Kyiv, 16 September 1998 (RFE/RL) -- An American organization, First Light Partners, has embarked on a novel program to combat alcoholism in Ukraine.
It is estimated that there are more than five million alcoholics in Ukraine. They are usually being treated with contempt by health professionals and psychiatrists. Some of them are repeatedly arrested by the police, locked up in prison-like drying-out centers and subjected to humiliating and ineffective treatment.
In contrast, the therapy suggested by First Light Partners sounds a civilized, humane and effective option. It invites alcoholics, with the help of therapists, to come to terms with their addiction personally and fight it as a disease of which they do not have to be ashamed.
The program envisages 12 steps to overcome total addiction to alcohol and setting one's life to rights. There's no medication involved, it is cheap, and the instructions can fit on a small scrap of paper. Developed from the principles of Alcoholics Anonymous (AA), it is in use around the world, and it has been shown to work.
Anatoly Viyevsky, chief narcologist for Ukraine and director of the Kyiv services for addicts, says the therapy is now available in 100 centers, throughout Ukraine.
Set up by American Ted Hicks in 1992, First Light Partners has provided annual three-month training courses since last year, teaching theory as well as practical skills practiced on groups of patients. It says it has professionals throughout the country.
Hicks, a reformed alcoholic, first came to Ukraine to set up AA groups, and was so horrified with the options open to Ukrainian alcoholics that in 1992 he founded First Light Partners to try to change the whole concept of alcoholism and its treatment.
Alcohol and drug detoxification has long received low priority in Ukraine. "There's an unofficial opinion among most of the professionals working with alcohol abuse that alcoholics, like drug addicts, are hopeless and not worth bothering with," said Tatiana Rodenova, a graduate of First Light Partner's first training course.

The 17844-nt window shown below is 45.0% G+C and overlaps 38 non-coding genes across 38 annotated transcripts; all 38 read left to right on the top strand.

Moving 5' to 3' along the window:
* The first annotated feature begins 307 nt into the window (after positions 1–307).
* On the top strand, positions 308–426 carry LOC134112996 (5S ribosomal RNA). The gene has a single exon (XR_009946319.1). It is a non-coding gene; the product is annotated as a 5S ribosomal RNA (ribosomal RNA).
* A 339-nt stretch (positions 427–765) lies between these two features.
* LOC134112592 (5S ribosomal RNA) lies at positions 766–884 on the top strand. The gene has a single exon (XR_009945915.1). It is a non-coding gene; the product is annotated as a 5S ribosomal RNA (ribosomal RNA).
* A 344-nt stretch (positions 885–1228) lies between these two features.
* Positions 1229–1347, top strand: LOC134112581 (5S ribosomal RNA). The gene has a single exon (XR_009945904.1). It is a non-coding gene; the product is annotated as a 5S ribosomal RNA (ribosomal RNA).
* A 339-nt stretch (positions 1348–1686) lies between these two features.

Traditional treatments including implantation of slow release chemicals which patients are told react fatally to alcohol and aversion therapy have not worked. "There's no peace. You really want to drink but at the same time you can't because you're scared you'll die," said Marta Makarushka, training director and country representative with First Light Partners. . "What kind of an existence is that?" Viyevsky agreed. "These are commercial and amateur methods," he said. "But there are people who want to get rid of their addictions quickly, and so some practitioners propose these treatments."
The 12 step program recognizes that there is no such thing as a medical cure for alcoholism. "The basic concept is that alcoholism is an illness which is incurable, chronic, progressive and fatal," said Rodenova. The therapy then requires great responsibility on the part of the patient, who basically has to make the decision to drink or not to drink. But "you have to say you are an alcoholic, and a lot of people don't want this stigma," said Viyevsky.
The 12 steps, as outlined in AA literature, have a distinctly spiritual tinge. Patients are asked to call on a "higher power" for help, admitting that they can no longer control their use of alcohol and asking for forgiveness for the harm they have done themselves and others through their alcohol abuse.
Makarushka insists that the therapy, though clearly spiritual, is not religious, as the '"higher power" can be whatever seems appropriate to the individual. Its religious overtones however hindered earlier introduction of the therapy into Ukraine, Viyevsky said.
But the main reason professionals and patients alike have been wary of the therapy is the emphasis it places on the patient and not the therapist or doctor. "Alcoholics here are convinced that if they go for treatment, the doctor will cure them," said Makarushka. "And because 12 step therapy involves some responsibility it's not so attractive to people." Those who follow the 12 step program have to accept that they will never be able to control their drinking or be able to drink socially and in moderation. The therapy envisages no time limits; alcoholics are told to think only a day at a time. They learn to recognize risk situations, avoid people who many encourage them to drink, and seek out company that will support abstinence.
In Ukraine, where drinking is an intrinsic part of social interaction, that can be difficult. Families and friends often inadvertently reinforce alcoholism by urging the "chut-chut", the little drink that is required for a toast at any celebration.
Most Ukrainians still regard alcoholism as a vice, or a weakness of character, said Rodenova. "Most hospitals where patients pay are trying to focus on quantity rather than quality, they just try to get as many people through as possible," she said.
Viyevsky and First Light Partners do not see eye to eye on how 12 step therapy should be introduced into Ukraine, but they agree that it is the way forward. So apparently does the Ministry of Health. The program has been included in the ministry's plans for the months to come.